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The Wonca Working Party for Women and Family Medicine (WWPWFM) was organized in 2001 with the following objectives: to identify the key issues for women doctors; to review Wonca policies and procedures for equity and transparency; to provide opportunities to network at meetings and through the group’s listserve and website; and to promote women doctors’ participation in Wonca initiatives. In October 2008, at the Asia Pacific Regional conference, the Wonca Working Party on Women in Family Medicine (WWPWFM) held a preconference day and conference workshops, building on the success and commitment to initiatives which enhance women’s participation in Wonca developed in Ontario, Canada (2006) and at the Singa- pore World Congress (2007). At this meeting fifty women workshopped issues for women in Family Medicine in the Asia Pacific. Using the Action Plan formulated in Singapore (2007) the participants identified key regional issues and worked towards a solution. Key issues identified were professional issues, training in family medicine and women’s health. Solutions were to extend the understanding of women’s contributions to family medicine, improved career pathways for women in family medicine and improving women’s participation in practices, family medicine organizations and academic meetings. Introduction barriers in training, in practice, in medical organisations Gender equity is a pressing need for family medicine , and in academic medicine [3,5,6]. The lack of gender and in the communities of the Asia Pacific. Women equity in medical leadership, including the historical earn less, are more likely to live in poverty and income lack of women in senior World Association of National inequality is rising . Women are less likely to be man- Colleges and Academies for General Practitioners/ agers and legislators in most countries within the region, Family Physicians (Wonca) positions, is a challenge and with the exception of the Philippines . Women are an a concern for family medicine . integral part of family medicine, in the professional Best possible care in family medicine requires gender workforce and as patients. Women doctors are increas- competent professionals who understand the cultural, ingly represented in the family medicine workforce social and political determinants of health and can around the world. In some countries of the Asia Pacific respond effectively to them. Medical knowledge and Region, women are the major providers of family medi- research evidence must include male and female partici- cal care (Philippines), in many countries the numbers of pants  and gendered professional perspectives to bet- women are increasing (Australia), while in some parts of ter support gender-competent care. For example, the Asia there are still few women family doctors [3,4]. same serious illness, like myocardial ischemia, may pre- The health of our communities depends, in part, on sent differently in male and female patients and doctors the ability of the community to access appropriate medi- need to be trained and able to recognise gender differ- cal care and the ability of the healthcare workforce to ences in presentation. Being a victim of intimate partner deliver the best possible care. Women still face barriers violence is much commoner for women than men, and to achieving their full potential. Women doctors face has significant impacts on health, prevention, recogni- tion and early intervention can improve health out- comes. Women, as professionals and patients, can assist * Correspondence: firstname.lastname@example.org Department of General Practice, Monash University, Australia © 2010 Coles et al; licensee BioMed Central Ltd. This is an Open Access article distributed under the terms of the Creative Commons Attribution License (http://creativecommons.org/licenses/by/2.0), which permits unrestricted use, distribution, and reproduction in any medium, provided the original work is properly cited. Coles et al. Asia Pacific Family Medicine 2010, 9:1 Page 2 of 4 http://www.apfmj.com/content/9/1/1 the development of gender competent knowledge and Professional issues which emerged were healthcare. � Challenges in achieving of gender equity in the pro- The 1998 XVth World Congress of the Wonca in fessional consultation: time, complexity, financial Dublin saw the foundation of the Women in Family remuneration; Medicine Special Interest Group. The group audited the � Negative attitudes to women family practitioners structures of Wonca and the conference and challenged focused on their gendered workload; “longer consulta- the “invisibility” of women in leadership and plenary tions”, “tears and smears”, “touchy feely stuff”,patient- positions. This, and their experiences of being made centred approach and family priorities; invisible in their own profession, generated the momen- � Devaluing of part time work as “not a real doctor"; tum for change. The result was the establishment of the � Challenge of recognising women practitioners’ pro- Wonca Working Party on Women in Family Medicine fessional work outside the consultation e.g. teaching; th (WWPWFM) at the 16 International Conference of � Inequality of opportunity e.g. funding for confer- Wonca in Durban, in 2001 . The WWPWFM aims to ences, presenting at conferences; develop policy which would enhance the role of women � Challenges attracting women practitioners e.g. to family doctors in Wonca and within health systems  rural practice, to leadership roles; through representation, training, support, research and � Lack of female and cross-cultural role models; leadership for women in family medicine. � Lack of clear career paths, career flexibility and The Wonca 2008 Asia Pacific Regional conference was support; th hosted in Melbourne, Australia from 2-5 of October � Maintaining a work/life balance. and held with the Royal Australian College of General Training issues which emerged were Practitioners (RACGP) Annual Scientific Meeting. The � Rigid training models e.g. compulsory professional WWPWFM held a preconference day and conference training placements often involving geographic reloca- workshops, building on the success and commitment to tion, lacked of flexibility, were full time placements with initiatives which enhance women’s participation in limited or no access to part-time placements, trainees Wonca developed in Ontario, Canada (2006) and at the reported a lack of maternity leave and a lack of clear Singapore World Congress (2007). This paper reports career paths and choices; on the preconference workshop. � Need to develop negotiating skills and confidence; � Lack of female supervisors and mentors; Taking Action at the Asia Pacific Regional � Importance and facilitation of women in training Conference in Melbourne when successful female supervisors and mentors were Local representatives in WWPWFM organised a full day available; preconferenceworkshoptocontinuethe work of � Difficulties in maintaining work/life balance, particu- including women. The workshop was dedicated to pro- larly in relation to professional roles with family work moting Wonca’s Ten Steps to Gender Equity and Health and childcare.  and engaging with local issues of concern for Issues for women Women in Family Medicine. Fifty women doctors regis- � Attitudes to women; tered and attended the workshop, most were from Aus- � Violence against women; tralia and New Zealand, with representatives from the � Gender inequity in “family work”. Philippines, Vietnam, Thailand, Indonesia, Pakistan, India, Canada, United States of America and the United Towards a solution Kingdom. Participants focused on solutions to professional issues. Consistent with the principles of participatory action These solutions included: extending understanding of research and a democratic respect for the knowledge of women’s contributions to family medicine, valuing women doctors, the workshop focused on the experi- women’s abilities, providing clear career paths and ences of all participants. Doctors from the region identi- improving women’s participation in practices and fied local gender and health equity issues, and areas of organisations. need, as well as strategies to address them. These strate- Extending understanding of women’s contributions to gies are locally and internationally relevant. family medicine Changing attitudes to women’s work was a key process Asia Pacific Issues for Women Doctors needed to create a greater understanding of women’s Themes contributions to medicine. Many attitudes to women Three key themes were identified by participants. They and their work are culturally embedded but not clearly were professional issues, training and issues for women articulated as a gender bias within medicine. Medicine as patients. has tended to reinforce the traditional views of women Coles et al. Asia Pacific Family Medicine 2010, 9:1 Page 3 of 4 http://www.apfmj.com/content/9/1/1 [10,11]. As family medical practitioners, we must first leadership during their training as medical students, and explore the assumptions underlying our profession’s atti- in family medicine specialization, would be beneficial. tudes to gendered social and professional roles if we are Improving women’s participation in practices and to extend our understandings [12,13]. organisations Sexism and discrimination based on the sexual stereo- Attitudes were identified as a major barrier to women typing of female behavior and work is destructive and participating actively in medical organisations. The cul- its effects were explored by workshop participants. ture of medicine and the expectation that doctors are The women at the workshop reported their colleagues male remained a significant barrier to women’sactive described their medical work as “second rate” because participation. Work and organizational practices made it they took longer with patients and because of the type difficult for women to contribute for example: directive of consultations patients requested of them. They talked leadership styles are more valued than collaborative of complex consultations where they practiced preven- ones, gender differences in consultation styles are poorly tive care and addressed psychosocial as well as medical understood, emotional work is barely recognised, the issues as very important and they valued their work lack of flexibility, part-time training and maternity leave, highly. Some were visibly upset when they described the and timing of committee and management meetings are discriminatory language they had heard from others. not family friendly. “Tears and smears” wasthe exampletheyusedto describe the systematic and professional discrimination Outcomes against their skills despite complexity and difficulty of Participants elected to carry two projects forward to bet- the work they performed. The medical literature sup- ter support women doctors of the Asia Pacific in their ports women’s professional consultation styles as professional roles. The first is to contact and survey the improving patient outcomes [5,14-16]. As women doc- needs of trainees and academy/college policy across the tors, the participants felt, it is important to have confi- region to allow the WWPWFM to actively address trai- dence in the quality of their work and its value to nee needs. This initiative is directly linked to the Action patients. This will help colleagues understand women’s Plan (See below) 2007-2010 from the Triennial Wonca th contributions and redefine “quality” in terms of patient Meeting of the WWPWFM 24-26 July 2007, Singapore outcomes. Participants urged their colleagues to take to “Promote the development of young/new family phy- action. Participant’s urged their colleagues to challenge sicians with the aim of overcoming the challenges and others when they dismiss women doctors’ professional barriers to their full development”. The second is an work by responding “Yes, I do many complex consulta- internet based leadership module based on previously tions” and ask if they do and if they do not then why run conference leadership workshops as a resource not? Valuing women and their work, will model and within the region for women in family medicine to teach others (both male and female) to do the same and develop, support and celebrate the ways in which challenge old and outdated cultural attitudes. women doctors of the Asia Pacific practice medicine. Improving career paths for women in family medicine Both will be further progressed through meetings in Participants felt that transparency in training was impor- 2009 and beyond. tant for women doctors: knowing up front what was required and the flexibility within those requirements; in ACTION PLAN FROM TRIENNIAL WONCA MEETING some countries part-time training and/or re-entry was WWPWFM 24-26 JULY 2007, SINGAPORE not an option and participants felt that this should be (UPDATED version 3, 26 Aug 2007) reconsidered and supported. Models from countries 1. Promote implementation of Gender Equity Bylaw with flexible and part-time training could be explored Amendments. and adapted where necessary. 2. Ensure that Wonca 2010 (Cancun) and other The near invisibility of women doctors as leaders, role Wonca regional and rural meetings have gender equita- models and mentors was explored. Participants felt ble programmes. women doctors in academic, professional and organiza- 3. Develop a Code of Conduct for Wonca Meetings to tional roles were important in supporting the careers of promote equity for women and related ethical issues. others and assisting them to identify career paths and 4. Support Wonca activities in ensuring FM is a speci- choices and to better manage academic and clinical ality throughout the world. work, medical politics and policy, research, teaching and 5. Promote development of young/new family physi- family time. Institutional and medical organisational cians with particular attention to overcoming their chal- support for women as leaders and role models was iden- lenges and barriers to full development. tified as a key part of this modeling process. Participants 6. Work with the WWPRFM (Rural) to amend the suggested training in negotiation, assertiveness and Wonca guidebook to reflect a gender equity perspective. Coles et al. Asia Pacific Family Medicine 2010, 9:1 Page 4 of 4 http://www.apfmj.com/content/9/1/1 JW workshop conceptualization, recording and preparation documents for 7. Use Wonca as a forum to highlight areas where analysis, critique analysis and history WWP. professional leaders could be influential in legislating ZL history and WWP document provision. and regulating conditions which support equity and SS workshop facilitator. All authors have read and approved the final manuscript. wellbeing for female practitioners. 8. Explore, promote and translate the 10 Steps to Gen- Competing interests der Equity and Health into the core publications and The authors declare that they have no competing interests. mission statement of Wonca. Received: 12 August 2009 9. Work within Wonca to ensure that the ICPC codes Accepted: 7 January 2010 Published: 7 January 2010 can deliver accurate information about the issues high- lighted in the care of women patients. References 1. Coles J, et al: Gender equity mission of the Wonca working party for 10. Support members of the WP to showcase the ways women and family medicine. Asia Pacific Family Medicine 2007, 6(1):1-8. in which their practice and research contribute to the 2. Organisation for Economic Co-operation and Development: Society at a care of women patients, by sharing these in the group Glance: Asia Pacific Edition 2009. OECD/Korea Policy Centre 2009. 3. Levitt C, et al: Working Party Seeks to Enhance Role Of Women Family and presenting related work in Wonca meetings. Doctors in Wonca and Health Systems. Wonca News 2006, 32(3):4-6. 11. Ensure that our website, list serve, meetings and 4. Wainer J, et al: Predicting Supply and Demand for General Practice all communications are effective and inclusive, serving Training. Monash institute for Health Sciences Research: Monash University, Melbourne 2008. the purpose for which the WWP has been set up, and 5. Levitt C, et al: Women Physicians and Family Medicine Monograph/ progressing this vision by celebrating the work we are Literature Review. Wonca Working Party on Women and Family Medicine: doing. Orlando, Florida 2008. 6. McDonald M, Wainer J, Spike N: Towards best practice delivery: Meeting the 12. Provide mentorship to others within the group as needs of female registrars within the VMA 2006. requested, specifically the younger participants whose 7. 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Create a prize for recognition of the work done by 12. Clearihan L, Coles J: Women’s contribution to general practice: Medusa a family physician who has embodied the issues of gen- or Mother Theresa?. Medical Journal of Australia 2008, 189(2):122-124. der and equity for women in their clinical and academic 13. Candib L: Medicine and the Family: A feminist perspective. New York: Basic Books 1995. practice, and getting this awarded by Wonca as a high 14. Roter D, Hall J: Physician gender and patient-centred communication: A profile event. critical review of empirical research. Annual Review of Public Health 2004, 15. Convene a WWPWFM meeting in 2009 to ensure 79(2):497-519. 15. Henderson J, Weisman C: Physician gender effects on preventive that the activities of the WWPWFM continue - to screening and counseling. Medical Care 2001, 39(12):1281-1292. review the vision, objectives, action plan, and to plan for 16. Berthold B, et al: Physician gender is associated with the quality of the the preconference and ‘women’s track’ in Cancun 2010. type 2 diabetes care. Journal of Internal Medicine 2008, 264(4):340-350. 16. Continue to secure and distribute bursaries for tra- doi:10.1186/1447-056X-9-1 vel to maximum effect, using the budget in an equitable Cite this article as: Coles et al.: Making the 2007-2010 Action Plan work for women in family medicine in the Asia Pacific. Asia Pacific Family fashion. Medicine 2010 9:1. Author details 1 2 Department of General Practice, Monash University, Australia. School of General Practice, Rural and Indigenous Health, Head, Rural Clinical School, Publish with Bio Med Central and every Australian National University, Australia. School of Medicine Health Policy scientist can read your work free of charge and Practice, University of East Anglia, UK. Gender and Medicine Research "BioMed Central will be the most significant development for Unit, Faculty of Medicine, Nursing and Health Sciences, Monash University, disseminating the results of biomedical researc h in our lifetime." Australia. Department of Planning and Development/Family and Community Medicine, University of the Philippines, Manila, Philippines. Sir Paul Nurse, Cancer Research UK Faculty Affairs Unit, Northern Ontario School of Medicine, Canada. Your research papers will be: available free of charge to the entire biomedical community Authors’ contributions JC workshop facilitator, analysis transcripts from workshop and principal peer reviewed and published immediately upon acceptance author. cited in PubMed and archived on PubMed Central AB workshop facilitator, critique and ordering of final manuscript. 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Asia Pacific Family Medicine – Springer Journals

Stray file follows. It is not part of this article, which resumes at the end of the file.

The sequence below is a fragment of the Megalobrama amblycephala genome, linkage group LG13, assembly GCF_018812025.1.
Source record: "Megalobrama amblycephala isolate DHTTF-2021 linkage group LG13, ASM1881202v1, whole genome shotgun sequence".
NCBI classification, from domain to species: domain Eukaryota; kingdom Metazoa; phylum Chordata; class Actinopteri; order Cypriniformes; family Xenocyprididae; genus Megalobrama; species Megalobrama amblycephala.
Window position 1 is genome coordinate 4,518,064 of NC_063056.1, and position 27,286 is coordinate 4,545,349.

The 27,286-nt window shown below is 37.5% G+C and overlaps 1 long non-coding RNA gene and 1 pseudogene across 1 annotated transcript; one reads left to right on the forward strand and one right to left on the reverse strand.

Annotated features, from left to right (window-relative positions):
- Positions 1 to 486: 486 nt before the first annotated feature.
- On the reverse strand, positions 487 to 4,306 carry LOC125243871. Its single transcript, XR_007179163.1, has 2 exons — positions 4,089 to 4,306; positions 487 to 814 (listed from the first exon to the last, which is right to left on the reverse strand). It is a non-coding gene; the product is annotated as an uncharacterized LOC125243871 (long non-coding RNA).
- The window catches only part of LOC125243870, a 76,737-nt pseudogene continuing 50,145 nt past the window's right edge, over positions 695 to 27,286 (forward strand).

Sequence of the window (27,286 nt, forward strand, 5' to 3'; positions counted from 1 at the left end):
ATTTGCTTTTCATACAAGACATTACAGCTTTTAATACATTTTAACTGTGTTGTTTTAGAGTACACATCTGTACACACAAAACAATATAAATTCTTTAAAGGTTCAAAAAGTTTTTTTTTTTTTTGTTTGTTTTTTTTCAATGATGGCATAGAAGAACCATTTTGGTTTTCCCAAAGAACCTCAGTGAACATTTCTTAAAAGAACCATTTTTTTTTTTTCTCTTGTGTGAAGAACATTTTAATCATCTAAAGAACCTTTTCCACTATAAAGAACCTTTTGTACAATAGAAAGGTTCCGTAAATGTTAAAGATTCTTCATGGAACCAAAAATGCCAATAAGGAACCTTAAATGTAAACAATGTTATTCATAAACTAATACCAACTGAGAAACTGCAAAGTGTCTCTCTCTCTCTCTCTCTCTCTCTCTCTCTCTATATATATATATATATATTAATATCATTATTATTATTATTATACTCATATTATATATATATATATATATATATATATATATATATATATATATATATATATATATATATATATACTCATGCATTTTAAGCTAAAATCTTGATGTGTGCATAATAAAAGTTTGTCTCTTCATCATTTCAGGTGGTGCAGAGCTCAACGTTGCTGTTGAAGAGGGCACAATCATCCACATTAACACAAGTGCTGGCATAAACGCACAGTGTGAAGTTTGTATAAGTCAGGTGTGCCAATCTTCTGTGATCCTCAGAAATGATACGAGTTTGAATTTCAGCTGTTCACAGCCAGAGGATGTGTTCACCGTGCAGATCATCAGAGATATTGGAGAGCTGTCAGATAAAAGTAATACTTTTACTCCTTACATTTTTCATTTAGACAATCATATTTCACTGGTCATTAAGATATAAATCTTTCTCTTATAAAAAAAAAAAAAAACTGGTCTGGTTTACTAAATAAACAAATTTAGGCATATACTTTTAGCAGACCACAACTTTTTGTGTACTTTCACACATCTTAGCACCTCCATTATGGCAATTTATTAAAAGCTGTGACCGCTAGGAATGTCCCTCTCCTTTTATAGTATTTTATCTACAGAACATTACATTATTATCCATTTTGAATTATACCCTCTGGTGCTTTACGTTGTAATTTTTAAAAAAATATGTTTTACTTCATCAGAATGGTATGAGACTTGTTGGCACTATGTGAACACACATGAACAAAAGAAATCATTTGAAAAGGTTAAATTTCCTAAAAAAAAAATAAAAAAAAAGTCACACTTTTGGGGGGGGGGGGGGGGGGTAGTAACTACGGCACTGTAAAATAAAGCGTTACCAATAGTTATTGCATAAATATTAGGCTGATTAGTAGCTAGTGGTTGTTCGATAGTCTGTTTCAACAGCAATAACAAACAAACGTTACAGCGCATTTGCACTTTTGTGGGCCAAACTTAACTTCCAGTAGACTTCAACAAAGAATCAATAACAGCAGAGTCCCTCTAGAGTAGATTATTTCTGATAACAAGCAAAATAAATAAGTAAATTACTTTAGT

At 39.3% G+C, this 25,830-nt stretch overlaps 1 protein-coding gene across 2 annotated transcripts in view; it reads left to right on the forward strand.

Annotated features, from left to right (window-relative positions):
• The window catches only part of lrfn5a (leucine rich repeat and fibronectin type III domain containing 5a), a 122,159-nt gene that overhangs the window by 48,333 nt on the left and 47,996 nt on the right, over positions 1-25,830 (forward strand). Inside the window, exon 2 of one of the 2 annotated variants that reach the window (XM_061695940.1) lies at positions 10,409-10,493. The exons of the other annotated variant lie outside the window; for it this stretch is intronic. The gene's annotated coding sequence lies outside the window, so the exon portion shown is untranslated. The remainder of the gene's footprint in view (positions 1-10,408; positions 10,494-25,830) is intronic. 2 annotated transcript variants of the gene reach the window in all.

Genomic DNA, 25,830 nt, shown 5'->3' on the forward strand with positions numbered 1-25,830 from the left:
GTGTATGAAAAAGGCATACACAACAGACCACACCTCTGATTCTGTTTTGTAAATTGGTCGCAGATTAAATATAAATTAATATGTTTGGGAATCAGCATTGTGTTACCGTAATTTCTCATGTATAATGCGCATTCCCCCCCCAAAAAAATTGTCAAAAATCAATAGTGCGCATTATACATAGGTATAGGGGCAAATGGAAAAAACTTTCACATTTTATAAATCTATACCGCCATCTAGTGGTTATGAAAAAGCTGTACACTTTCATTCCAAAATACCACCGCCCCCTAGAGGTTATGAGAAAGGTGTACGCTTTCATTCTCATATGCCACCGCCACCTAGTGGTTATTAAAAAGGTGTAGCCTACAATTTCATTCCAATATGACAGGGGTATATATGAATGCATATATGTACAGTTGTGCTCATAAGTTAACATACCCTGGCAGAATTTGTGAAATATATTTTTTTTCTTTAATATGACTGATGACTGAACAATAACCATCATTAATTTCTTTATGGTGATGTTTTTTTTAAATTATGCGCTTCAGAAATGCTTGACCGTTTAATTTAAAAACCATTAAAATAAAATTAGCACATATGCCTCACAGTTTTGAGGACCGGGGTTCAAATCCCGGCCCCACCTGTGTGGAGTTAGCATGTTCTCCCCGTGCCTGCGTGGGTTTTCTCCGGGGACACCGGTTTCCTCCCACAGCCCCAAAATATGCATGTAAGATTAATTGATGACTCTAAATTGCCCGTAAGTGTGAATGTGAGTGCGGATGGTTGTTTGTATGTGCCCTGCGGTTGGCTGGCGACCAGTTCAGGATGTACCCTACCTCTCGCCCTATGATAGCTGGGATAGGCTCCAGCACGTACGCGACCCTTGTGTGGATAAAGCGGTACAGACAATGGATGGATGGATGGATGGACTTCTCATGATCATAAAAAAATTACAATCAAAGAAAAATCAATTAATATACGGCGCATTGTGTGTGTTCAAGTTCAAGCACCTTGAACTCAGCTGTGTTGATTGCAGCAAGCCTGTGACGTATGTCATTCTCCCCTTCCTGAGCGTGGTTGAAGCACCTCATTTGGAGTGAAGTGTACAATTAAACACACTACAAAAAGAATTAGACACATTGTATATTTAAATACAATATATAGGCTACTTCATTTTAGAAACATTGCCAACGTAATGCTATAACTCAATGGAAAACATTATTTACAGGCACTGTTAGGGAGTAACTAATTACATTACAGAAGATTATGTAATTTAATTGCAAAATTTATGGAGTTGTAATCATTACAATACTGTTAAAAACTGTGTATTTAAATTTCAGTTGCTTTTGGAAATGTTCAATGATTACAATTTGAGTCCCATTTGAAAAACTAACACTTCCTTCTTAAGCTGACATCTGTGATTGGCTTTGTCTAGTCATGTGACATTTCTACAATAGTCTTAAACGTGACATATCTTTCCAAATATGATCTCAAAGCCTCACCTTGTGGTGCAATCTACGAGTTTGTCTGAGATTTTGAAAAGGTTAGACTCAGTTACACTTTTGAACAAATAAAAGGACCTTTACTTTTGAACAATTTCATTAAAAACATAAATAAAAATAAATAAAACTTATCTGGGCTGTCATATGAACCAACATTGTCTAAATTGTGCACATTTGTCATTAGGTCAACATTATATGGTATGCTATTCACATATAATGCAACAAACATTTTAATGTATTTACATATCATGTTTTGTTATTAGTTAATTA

Published: Jan 7, 2010